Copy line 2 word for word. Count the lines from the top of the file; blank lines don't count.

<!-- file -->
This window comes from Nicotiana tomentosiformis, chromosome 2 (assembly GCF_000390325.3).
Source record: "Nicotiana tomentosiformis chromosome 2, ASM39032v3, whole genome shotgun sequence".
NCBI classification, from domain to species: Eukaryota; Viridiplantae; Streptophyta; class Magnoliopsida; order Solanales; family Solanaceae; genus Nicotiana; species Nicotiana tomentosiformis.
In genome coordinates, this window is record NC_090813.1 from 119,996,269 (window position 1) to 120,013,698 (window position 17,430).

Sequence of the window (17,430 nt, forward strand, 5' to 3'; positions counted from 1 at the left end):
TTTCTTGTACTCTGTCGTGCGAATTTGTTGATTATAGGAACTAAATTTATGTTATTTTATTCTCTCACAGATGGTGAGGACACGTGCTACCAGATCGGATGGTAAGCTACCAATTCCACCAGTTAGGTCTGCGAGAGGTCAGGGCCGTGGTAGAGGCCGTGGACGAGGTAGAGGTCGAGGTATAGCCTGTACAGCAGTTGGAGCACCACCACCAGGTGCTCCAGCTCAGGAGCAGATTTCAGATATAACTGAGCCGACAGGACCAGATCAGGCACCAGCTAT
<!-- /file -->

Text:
Source record: "Nicotiana tomentosiformis chromosome 2, ASM39032v3, whole genome shotgun sequence".